ZFIN ID: ZDB-PUB-120105-37
Integrin-α5 Coordinates Assembly of Posterior Cranial Placodes in Zebrafish and Enhances Fgf-Dependent Regulation of Otic/Epibranchial Cells
Bhat, N., and Riley, B.B.
Date: 2011
Source: PLoS One   6(12): e27778 (Journal)
Registered Authors: Riley, Bruce
Keywords: none
MeSH Terms:
  • Animals
  • Body Patterning/genetics
  • Cell Movement
  • Cell Survival
  • DNA-Binding Proteins/metabolism
  • Ectoderm/metabolism
  • Fibroblast Growth Factors/metabolism*
  • Gene Expression Regulation, Developmental*
  • Green Fluorescent Proteins/metabolism
  • In Situ Hybridization
  • Integrin alpha5/physiology*
  • Morphogenesis/genetics
  • SOXB1 Transcription Factors/metabolism
  • Signal Transduction
  • Transcription Factors/metabolism
  • Zebrafish
  • Zebrafish Proteins/metabolism
PubMed: 22164214 Full text @ PLoS One
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ABSTRACT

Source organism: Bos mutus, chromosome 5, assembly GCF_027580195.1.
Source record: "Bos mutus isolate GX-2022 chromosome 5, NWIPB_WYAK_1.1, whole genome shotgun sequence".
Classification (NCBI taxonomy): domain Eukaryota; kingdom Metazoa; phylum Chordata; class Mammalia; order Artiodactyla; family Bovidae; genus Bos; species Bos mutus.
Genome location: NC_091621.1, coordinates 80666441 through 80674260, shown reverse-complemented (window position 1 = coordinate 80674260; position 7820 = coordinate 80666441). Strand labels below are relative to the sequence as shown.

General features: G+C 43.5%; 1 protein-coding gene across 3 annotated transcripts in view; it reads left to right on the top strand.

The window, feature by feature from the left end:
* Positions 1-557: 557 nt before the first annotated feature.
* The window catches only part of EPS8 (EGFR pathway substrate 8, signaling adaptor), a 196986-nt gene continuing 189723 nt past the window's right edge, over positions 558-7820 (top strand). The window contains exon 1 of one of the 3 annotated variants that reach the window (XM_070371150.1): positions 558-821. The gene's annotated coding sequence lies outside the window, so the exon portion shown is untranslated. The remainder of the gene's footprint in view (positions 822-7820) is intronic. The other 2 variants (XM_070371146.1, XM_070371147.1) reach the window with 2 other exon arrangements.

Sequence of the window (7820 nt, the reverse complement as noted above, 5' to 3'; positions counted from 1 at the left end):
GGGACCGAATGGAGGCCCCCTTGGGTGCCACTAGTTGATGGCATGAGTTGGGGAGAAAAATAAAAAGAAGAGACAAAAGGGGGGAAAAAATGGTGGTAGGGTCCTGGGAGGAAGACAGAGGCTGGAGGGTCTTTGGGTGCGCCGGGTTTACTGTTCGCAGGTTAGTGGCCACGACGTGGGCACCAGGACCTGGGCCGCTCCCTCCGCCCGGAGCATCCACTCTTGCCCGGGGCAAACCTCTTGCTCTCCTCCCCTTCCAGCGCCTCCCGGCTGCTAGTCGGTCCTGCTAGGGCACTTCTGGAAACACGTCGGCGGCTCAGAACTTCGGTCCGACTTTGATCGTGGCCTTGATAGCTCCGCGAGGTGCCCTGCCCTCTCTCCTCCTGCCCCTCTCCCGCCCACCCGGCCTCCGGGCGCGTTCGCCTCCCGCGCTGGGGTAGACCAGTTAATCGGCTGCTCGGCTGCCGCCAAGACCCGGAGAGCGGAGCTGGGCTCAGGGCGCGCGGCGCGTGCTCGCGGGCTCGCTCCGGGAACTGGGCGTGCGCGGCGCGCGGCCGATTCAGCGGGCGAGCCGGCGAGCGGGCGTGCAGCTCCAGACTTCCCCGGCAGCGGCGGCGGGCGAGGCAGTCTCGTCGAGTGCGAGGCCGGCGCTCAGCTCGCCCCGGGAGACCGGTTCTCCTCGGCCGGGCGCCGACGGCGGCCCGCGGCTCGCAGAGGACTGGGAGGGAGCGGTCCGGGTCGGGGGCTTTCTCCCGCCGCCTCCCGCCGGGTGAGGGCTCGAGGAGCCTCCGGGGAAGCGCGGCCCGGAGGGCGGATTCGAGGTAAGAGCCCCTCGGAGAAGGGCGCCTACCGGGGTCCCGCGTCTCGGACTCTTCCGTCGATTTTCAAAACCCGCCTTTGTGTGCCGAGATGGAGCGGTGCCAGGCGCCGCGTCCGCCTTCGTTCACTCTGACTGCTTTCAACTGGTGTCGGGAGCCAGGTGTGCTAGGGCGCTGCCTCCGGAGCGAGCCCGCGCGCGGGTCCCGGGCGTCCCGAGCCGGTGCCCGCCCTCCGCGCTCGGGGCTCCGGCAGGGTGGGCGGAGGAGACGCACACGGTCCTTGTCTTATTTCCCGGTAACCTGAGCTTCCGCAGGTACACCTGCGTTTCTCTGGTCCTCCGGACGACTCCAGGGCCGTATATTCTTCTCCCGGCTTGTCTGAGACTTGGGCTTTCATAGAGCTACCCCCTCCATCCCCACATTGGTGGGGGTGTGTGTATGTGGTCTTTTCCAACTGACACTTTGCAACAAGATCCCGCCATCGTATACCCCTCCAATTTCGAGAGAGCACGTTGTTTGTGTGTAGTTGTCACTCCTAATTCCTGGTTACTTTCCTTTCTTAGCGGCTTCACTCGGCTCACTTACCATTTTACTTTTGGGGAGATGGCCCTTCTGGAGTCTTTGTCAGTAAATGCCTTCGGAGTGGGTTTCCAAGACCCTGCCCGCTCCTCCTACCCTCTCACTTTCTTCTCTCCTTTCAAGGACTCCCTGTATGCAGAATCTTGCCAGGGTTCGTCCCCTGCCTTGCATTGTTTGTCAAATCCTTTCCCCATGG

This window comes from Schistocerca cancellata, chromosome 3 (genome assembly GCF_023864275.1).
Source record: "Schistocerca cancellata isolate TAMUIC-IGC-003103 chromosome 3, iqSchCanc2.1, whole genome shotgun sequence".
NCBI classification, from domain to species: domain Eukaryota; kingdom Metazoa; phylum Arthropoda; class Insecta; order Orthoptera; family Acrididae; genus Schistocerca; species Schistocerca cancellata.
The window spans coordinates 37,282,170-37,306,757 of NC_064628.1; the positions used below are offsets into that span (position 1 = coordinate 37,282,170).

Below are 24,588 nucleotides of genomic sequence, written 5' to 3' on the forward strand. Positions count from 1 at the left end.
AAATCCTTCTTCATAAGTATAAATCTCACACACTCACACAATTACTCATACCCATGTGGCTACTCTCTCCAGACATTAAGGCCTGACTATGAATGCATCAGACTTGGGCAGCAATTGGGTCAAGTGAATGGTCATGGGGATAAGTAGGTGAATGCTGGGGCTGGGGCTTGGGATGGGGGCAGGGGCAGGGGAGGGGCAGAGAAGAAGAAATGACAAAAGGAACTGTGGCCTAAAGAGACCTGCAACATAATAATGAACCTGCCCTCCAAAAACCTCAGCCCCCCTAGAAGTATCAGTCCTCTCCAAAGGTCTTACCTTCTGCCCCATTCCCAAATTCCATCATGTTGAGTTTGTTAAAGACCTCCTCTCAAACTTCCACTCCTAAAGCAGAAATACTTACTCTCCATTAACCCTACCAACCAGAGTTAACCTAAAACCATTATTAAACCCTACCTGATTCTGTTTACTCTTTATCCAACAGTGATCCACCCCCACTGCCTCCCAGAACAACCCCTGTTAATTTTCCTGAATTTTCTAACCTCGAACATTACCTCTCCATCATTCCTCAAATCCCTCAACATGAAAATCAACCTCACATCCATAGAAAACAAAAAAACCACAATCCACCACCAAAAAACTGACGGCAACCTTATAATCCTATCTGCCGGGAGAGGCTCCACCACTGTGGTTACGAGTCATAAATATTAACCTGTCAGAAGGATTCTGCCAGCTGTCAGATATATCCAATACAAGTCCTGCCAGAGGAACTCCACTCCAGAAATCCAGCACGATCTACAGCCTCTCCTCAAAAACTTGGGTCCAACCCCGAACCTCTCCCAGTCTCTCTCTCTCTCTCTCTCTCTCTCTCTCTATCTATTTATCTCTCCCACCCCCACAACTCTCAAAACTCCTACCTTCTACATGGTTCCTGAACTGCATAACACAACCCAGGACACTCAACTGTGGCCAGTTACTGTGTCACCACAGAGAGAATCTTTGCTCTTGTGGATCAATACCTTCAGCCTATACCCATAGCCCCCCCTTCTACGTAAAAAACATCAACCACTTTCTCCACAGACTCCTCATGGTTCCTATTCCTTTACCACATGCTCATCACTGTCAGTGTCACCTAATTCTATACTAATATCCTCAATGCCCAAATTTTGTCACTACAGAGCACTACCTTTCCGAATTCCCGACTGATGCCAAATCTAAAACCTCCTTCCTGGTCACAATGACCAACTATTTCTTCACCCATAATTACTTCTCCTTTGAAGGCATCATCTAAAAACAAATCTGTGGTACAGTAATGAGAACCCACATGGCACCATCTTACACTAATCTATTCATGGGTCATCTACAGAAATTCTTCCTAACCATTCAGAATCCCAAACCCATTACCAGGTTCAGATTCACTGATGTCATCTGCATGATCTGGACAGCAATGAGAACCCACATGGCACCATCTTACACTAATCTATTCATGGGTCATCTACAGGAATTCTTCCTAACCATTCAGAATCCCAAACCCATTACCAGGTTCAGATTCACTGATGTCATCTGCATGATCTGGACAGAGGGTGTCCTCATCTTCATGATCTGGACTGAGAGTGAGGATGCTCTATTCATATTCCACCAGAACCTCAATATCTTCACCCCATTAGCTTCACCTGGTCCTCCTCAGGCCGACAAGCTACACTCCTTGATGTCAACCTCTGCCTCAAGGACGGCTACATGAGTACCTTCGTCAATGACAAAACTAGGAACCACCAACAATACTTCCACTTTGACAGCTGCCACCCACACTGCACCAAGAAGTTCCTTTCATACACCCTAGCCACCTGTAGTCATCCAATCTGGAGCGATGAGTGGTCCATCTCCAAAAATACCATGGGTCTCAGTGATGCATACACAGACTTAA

Vertebrate sensory organs develop in part from cranial placodes, a series of ectodermal thickenings that coalesce from a common domain of preplacodal ectoderm. Mechanisms coordinating morphogenesis and differentiation of discrete placodes are still poorly understood. We have investigated whether placodal assembly in zebrafish requires Integrin- α5 (itga5), an extracellular matrix receptor initially expressed throughout the preplacodal ectoderm. Morpholino knockdown of itga5 had no detectable effect on anterior placodes (pituitary, nasal and lens), but posterior placodes developed abnormally, resulting in disorganization of trigeminal and epibranchial ganglia and reduction of the otic vesicle. Cell motion analysis in GFP-transgenic embryos showed that cell migration in itga5 morphants was highly erratic and unfocused, impairing convergence and blocking successive recruitment of new cells into these placodes. Further studies revealed genetic interactions between itga5 and Fgf signaling. First, itga5 morphants showed changes in gene expression mimicking modest reduction in Fgf signaling. Second, itga5 morphants showed elevated apoptosis in the otic/epibranchial domain, which was rescued by misexpression of Fgf8. Third, knockdown of the Fgf effector erm had no effect by itself but strongly enhanced defects in itga5 morphants. Finally, proper regulation of itga5 requires dlx3b/4b and pax8, which are themselves regulated by Fgf. These findings support a model in which itga5 coordinates cell migration into posterior placodes and augments Fgf signaling required for patterning of these tissues and cell survival in otic/epibranchial placodes.

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